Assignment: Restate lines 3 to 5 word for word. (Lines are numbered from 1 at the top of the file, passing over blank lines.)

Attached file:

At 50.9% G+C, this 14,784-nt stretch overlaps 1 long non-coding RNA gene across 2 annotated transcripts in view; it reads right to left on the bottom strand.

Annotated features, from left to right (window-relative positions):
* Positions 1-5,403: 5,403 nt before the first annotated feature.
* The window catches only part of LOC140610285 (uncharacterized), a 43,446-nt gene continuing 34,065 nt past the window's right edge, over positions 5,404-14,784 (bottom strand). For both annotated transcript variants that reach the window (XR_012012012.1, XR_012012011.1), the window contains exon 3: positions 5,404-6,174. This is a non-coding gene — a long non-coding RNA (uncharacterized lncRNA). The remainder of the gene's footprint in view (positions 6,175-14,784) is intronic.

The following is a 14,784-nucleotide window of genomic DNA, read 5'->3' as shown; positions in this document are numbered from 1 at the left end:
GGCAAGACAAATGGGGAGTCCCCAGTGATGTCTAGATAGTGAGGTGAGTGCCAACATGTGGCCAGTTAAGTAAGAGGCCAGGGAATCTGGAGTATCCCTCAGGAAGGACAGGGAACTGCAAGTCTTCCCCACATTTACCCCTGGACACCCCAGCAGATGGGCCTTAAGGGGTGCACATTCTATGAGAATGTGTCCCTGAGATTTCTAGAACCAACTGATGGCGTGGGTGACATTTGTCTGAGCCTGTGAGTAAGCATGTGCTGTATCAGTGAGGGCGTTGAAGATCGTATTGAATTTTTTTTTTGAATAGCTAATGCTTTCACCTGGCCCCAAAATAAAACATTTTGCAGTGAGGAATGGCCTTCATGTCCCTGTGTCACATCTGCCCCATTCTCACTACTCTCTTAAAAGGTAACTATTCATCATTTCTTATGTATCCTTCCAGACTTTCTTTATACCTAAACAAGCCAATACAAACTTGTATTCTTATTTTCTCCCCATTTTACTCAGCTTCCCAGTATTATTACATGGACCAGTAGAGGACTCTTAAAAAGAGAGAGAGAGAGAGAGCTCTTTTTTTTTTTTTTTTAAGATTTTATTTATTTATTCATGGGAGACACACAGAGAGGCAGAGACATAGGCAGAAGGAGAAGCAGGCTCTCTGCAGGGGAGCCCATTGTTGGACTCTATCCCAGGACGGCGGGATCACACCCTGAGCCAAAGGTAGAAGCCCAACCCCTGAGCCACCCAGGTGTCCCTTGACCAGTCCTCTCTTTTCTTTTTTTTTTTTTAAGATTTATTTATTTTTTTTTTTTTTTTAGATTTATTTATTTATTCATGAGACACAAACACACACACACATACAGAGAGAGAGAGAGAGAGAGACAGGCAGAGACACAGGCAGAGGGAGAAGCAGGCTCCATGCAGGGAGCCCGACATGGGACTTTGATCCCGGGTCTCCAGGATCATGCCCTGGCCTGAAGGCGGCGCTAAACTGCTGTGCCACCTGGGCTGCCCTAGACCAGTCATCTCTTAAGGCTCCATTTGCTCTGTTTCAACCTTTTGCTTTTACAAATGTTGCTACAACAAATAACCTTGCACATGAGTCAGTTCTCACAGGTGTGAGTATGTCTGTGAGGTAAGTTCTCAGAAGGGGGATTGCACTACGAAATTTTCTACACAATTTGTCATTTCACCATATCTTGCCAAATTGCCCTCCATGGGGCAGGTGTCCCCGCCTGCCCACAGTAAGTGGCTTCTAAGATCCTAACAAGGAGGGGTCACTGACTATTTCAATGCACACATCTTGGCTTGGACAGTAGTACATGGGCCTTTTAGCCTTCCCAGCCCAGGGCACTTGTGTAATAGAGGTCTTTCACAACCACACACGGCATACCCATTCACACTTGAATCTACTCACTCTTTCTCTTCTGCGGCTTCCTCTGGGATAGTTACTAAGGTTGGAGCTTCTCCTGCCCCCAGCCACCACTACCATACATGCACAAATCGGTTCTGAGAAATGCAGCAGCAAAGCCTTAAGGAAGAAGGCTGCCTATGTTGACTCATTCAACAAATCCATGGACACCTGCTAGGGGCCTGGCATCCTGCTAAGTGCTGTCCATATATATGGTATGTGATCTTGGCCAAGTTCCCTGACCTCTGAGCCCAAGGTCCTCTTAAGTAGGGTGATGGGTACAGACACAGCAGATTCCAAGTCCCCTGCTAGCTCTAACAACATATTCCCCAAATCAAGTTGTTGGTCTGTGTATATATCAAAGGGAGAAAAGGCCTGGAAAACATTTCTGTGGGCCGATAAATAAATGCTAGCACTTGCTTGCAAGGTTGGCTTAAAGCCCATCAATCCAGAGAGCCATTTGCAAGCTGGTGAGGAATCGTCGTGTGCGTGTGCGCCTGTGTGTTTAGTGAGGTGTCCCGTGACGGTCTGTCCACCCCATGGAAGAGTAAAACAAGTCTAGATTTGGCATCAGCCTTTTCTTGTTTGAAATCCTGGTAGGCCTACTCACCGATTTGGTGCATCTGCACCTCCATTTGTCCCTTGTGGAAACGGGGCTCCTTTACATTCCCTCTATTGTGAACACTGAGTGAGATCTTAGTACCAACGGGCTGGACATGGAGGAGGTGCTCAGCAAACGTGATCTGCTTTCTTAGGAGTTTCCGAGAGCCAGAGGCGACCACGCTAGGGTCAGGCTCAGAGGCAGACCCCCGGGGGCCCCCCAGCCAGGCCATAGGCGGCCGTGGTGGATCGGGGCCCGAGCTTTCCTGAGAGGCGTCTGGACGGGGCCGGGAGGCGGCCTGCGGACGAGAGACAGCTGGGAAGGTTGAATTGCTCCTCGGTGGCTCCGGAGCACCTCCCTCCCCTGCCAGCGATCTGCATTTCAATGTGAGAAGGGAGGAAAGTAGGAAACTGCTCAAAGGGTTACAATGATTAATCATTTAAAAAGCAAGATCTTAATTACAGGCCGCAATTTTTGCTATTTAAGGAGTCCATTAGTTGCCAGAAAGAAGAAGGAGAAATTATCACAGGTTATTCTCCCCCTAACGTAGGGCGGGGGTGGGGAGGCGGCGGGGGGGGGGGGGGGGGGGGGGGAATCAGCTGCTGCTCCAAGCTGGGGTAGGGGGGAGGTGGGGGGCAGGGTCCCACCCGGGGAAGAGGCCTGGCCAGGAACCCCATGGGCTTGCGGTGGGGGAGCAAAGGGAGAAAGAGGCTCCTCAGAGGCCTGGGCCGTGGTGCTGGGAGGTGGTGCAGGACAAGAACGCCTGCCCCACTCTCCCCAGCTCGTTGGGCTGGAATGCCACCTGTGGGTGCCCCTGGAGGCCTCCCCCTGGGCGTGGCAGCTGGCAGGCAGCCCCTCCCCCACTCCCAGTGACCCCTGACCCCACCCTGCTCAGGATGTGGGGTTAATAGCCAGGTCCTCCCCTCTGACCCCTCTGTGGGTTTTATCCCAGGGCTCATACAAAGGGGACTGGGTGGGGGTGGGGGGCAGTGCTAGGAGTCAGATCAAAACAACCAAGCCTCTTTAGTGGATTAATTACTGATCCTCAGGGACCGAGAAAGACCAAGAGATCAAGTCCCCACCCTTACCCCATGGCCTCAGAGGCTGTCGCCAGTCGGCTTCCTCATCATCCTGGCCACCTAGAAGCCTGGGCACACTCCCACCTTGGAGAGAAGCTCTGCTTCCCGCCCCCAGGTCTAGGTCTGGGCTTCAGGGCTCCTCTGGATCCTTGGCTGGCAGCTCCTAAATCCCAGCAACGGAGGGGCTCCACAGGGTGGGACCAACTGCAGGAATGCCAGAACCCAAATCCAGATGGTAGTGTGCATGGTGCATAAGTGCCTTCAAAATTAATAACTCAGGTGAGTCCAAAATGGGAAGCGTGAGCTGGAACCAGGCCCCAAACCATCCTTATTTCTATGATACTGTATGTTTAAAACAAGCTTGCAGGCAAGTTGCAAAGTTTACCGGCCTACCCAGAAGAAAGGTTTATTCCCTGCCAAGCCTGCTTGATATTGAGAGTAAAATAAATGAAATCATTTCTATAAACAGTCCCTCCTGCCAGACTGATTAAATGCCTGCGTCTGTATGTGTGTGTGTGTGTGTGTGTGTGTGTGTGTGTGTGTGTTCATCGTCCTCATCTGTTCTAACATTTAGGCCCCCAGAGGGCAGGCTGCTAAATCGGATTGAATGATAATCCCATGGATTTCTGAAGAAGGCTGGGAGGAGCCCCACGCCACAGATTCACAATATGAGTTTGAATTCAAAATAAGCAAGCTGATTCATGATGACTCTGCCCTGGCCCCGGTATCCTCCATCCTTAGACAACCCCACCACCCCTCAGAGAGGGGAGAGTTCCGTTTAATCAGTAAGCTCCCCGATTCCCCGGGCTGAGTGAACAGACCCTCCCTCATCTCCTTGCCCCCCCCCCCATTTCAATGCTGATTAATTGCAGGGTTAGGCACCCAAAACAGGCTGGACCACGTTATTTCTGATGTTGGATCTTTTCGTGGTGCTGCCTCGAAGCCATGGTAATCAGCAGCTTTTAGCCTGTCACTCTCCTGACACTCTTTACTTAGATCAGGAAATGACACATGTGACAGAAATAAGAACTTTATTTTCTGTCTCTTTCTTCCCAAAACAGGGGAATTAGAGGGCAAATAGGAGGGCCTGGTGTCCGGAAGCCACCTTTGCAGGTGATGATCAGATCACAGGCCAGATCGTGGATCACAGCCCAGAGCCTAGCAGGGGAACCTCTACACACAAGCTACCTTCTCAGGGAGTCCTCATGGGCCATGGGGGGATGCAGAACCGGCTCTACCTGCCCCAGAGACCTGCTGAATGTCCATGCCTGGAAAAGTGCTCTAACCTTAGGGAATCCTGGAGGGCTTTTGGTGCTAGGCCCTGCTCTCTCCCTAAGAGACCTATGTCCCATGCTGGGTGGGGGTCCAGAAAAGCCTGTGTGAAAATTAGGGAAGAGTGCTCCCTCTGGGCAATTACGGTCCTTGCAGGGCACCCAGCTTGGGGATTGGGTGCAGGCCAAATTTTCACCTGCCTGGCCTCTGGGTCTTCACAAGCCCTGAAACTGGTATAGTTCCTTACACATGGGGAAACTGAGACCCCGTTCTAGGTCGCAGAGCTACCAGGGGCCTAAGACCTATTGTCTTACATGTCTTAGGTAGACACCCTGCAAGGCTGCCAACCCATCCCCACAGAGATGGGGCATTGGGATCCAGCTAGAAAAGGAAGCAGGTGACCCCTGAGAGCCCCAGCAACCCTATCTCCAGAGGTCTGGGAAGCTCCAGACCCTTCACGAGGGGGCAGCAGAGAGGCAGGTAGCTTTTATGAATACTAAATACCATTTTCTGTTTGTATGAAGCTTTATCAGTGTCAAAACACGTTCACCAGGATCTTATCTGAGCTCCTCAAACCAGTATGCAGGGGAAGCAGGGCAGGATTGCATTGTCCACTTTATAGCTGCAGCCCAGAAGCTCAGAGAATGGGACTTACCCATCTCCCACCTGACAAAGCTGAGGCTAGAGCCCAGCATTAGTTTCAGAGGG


* Positions 1-5,403: 5,403 nt before the first annotated feature.
* The window catches only part of LOC140610285 (uncharacterized), a 43,446-nt gene continuing 34,065 nt past the window's right edge, over positions 5,404-14,784 (bottom strand). For both annotated transcript variants that reach the window (XR_012012012.1, XR_012012011.1), the window contains exon 3: positions 5,404-6,174. This is a non-coding gene — a long non-coding RNA (uncharacterized lncRNA). The remainder of the gene's footprint in view (positions 6,175-14,784) is intronic.

The following is a 14,784-nucleotide window of genomic DNA, read 5'->3' as shown; positions in this document are numbered from 1 at the left end: